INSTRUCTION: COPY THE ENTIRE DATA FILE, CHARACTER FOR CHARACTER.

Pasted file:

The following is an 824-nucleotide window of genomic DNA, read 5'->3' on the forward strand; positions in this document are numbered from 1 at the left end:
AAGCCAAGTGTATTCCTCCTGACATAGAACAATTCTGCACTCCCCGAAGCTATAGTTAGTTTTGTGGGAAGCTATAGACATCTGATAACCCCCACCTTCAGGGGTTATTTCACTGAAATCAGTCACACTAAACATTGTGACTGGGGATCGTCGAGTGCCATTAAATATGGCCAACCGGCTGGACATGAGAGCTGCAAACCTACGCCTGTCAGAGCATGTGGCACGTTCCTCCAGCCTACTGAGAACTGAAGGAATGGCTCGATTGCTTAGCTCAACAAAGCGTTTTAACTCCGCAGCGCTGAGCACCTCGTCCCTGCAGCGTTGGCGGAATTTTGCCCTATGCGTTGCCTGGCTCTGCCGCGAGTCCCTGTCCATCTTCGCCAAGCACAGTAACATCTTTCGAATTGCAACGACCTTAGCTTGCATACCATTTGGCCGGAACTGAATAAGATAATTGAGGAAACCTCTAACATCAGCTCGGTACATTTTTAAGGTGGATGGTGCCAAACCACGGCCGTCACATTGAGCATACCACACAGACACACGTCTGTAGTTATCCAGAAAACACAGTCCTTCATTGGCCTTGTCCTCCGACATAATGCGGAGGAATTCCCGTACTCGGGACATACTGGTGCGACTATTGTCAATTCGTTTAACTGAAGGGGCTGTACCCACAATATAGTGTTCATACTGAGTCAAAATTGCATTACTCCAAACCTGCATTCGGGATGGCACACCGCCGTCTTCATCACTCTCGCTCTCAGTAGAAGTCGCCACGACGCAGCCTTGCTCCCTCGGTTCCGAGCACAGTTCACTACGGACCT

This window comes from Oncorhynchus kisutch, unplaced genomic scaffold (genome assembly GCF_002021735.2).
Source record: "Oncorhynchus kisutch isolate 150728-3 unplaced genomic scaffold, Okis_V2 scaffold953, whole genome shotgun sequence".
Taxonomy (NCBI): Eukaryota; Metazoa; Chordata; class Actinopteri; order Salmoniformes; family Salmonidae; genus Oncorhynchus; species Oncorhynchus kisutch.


The following is an 824-nucleotide window of genomic DNA, read 5'->3' on the forward strand; positions in this document are numbered from 1 at the left end:
AAGCCAAGTGTATTCCTCCTGACATAGAACAATTCTGCACTCCCCGAAGCTATAGTTAGTTTTGTGGGAAGCTATAGACATCTGATAACCCCCACCTTCAGGGGTTATTTCACTGAAATCAGTCACACTAAACATTGTGACTGGGGATCGTCGAGTGCCATTAAATATGGCCAACCGGCTGGACATGAGAGCTGCAAACCTACGCCTGTCAGAGCATGTGGCACGTTCCTCCAGCCTACTGAGAACTGAAGGAATGGCTCGATTGCTTAGCTCAACAAAGCGTTTTAACTCCGCAGCGCTGAGCACCTCGTCCCTGCAGCGTTGGCGGAATTTTGCCCTATGCGTTGCCTGGCTCTGCCGCGAGTCCCTGTCCATCTTCGCCAAGCACAGTAACATCTTTCGAATTGCAACGACCTTAGCTTGCATACCATTTGGCCGGAACTGAATAAGATAATTGAGGAAACCTCTAACATCAGCTCGGTACATTTTTAAGGTGGATGGTGCCAAACCACGGCCGTCACATTGAGCATACCACACAGACACACGTCTGTAGTTATCCAGAAAACACAGTCCTTCATTGGCCTTGTCCTCCGACATAATGCGGAGGAATTCCCGTACTCGGGACATACTGGTGCGACTATTGTCAATTCGTTTAACTGAAGGGGCTGTACCCACAATATAGTGTTCATACTGAGTCAAAATTGCATTACTCCAAACCTGCATTCGGGATGGCACACCGCCGTCTTCATCACTCTCGCTCTCAGTAGAAGTCGCCACGACGCAGCCTTGCTCCCTCGGTTCCGAGCACAGTTCACTACGGACCT

This window comes from Oncorhynchus kisutch, unplaced genomic scaffold (genome assembly GCF_002021735.2).
Source record: "Oncorhynchus kisutch isolate 150728-3 unplaced genomic scaffold, Okis_V2 scaffold953, whole genome shotgun sequence".
Taxonomy (NCBI): Eukaryota; Metazoa; Chordata; class Actinopteri; order Salmoniformes; family Salmonidae; genus Oncorhynchus; species Oncorhynchus kisutch.